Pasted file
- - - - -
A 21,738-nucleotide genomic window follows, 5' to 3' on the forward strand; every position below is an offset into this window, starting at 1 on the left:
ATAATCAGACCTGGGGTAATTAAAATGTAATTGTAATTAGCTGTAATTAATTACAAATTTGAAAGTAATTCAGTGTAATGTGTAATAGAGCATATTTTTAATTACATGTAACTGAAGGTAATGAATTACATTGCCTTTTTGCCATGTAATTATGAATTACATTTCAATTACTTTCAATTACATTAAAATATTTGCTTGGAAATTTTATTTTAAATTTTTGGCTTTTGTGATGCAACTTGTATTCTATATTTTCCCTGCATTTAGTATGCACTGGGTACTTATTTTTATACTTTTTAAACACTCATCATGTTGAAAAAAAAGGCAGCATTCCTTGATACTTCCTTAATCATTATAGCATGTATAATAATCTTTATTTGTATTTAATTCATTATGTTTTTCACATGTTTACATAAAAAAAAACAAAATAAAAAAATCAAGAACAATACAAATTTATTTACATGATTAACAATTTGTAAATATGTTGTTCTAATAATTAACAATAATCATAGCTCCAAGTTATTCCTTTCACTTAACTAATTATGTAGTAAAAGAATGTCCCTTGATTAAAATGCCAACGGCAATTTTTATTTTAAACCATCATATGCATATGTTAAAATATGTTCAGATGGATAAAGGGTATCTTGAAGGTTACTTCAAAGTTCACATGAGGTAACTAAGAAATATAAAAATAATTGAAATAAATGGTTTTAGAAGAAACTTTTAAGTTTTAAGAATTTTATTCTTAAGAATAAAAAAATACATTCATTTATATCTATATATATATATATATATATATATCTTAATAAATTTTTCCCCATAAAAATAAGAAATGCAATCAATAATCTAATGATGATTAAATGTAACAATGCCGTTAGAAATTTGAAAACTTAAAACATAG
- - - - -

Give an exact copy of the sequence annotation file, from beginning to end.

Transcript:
A 21,738-nucleotide genomic window follows, 5' to 3' on the forward strand; every position below is an offset into this window, starting at 1 on the left:
ATAATCAGACCTGGGGTAATTAAAATGTAATTGTAATTAGCTGTAATTAATTACAAATTTGAAAGTAATTCAGTGTAATGTGTAATAGAGCATATTTTTAATTACATGTAACTGAAGGTAATGAATTACATTGCCTTTTTGCCATGTAATTATGAATTACATTTCAATTACTTTCAATTACATTAAAATATTTGCTTGGAAATTTTATTTTAAATTTTTGGCTTTTGTGATGCAACTTGTATTCTATATTTTCCCTGCATTTAGTATGCACTGGGTACTTATTTTTATACTTTTTAAACACTCATCATGTTGAAAAAAAAGGCAGCATTCCTTGATACTTCCTTAATCATTATAGCATGTATAATAATCTTTATTTGTATTTAATTCATTATGTTTTTCACATGTTTACATAAAAAAAAACAAAATAAAAAAATCAAGAACAATACAAATTTATTTACATGATTAACAATTTGTAAATATGTTGTTCTAATAATTAACAATAATCATAGCTCCAAGTTATTCCTTTCACTTAACTAATTATGTAGTAAAAGAATGTCCCTTGATTAAAATGCCAACGGCAATTTTTATTTTAAACCATCATATGCATATGTTAAAATATGTTCAGATGGATAAAGGGTATCTTGAAGGTTACTTCAAAGTTCACATGAGGTAACTAAGAAATATAAAAATAATTGAAATAAATGGTTTTAGAAGAAACTTTTAAGTTTTAAGAATTTTATTCTTAAGAATAAAAAAATACATTCATTTATATCTATATATATATATATATATATATATCTTAATAAATTTTTCCCCATAAAAATAAGAAATGCAATCAATAATCTAATGATGATTAAATGTAACAATGCCGTTAGAAATTTGAAAACTTAAAACATAG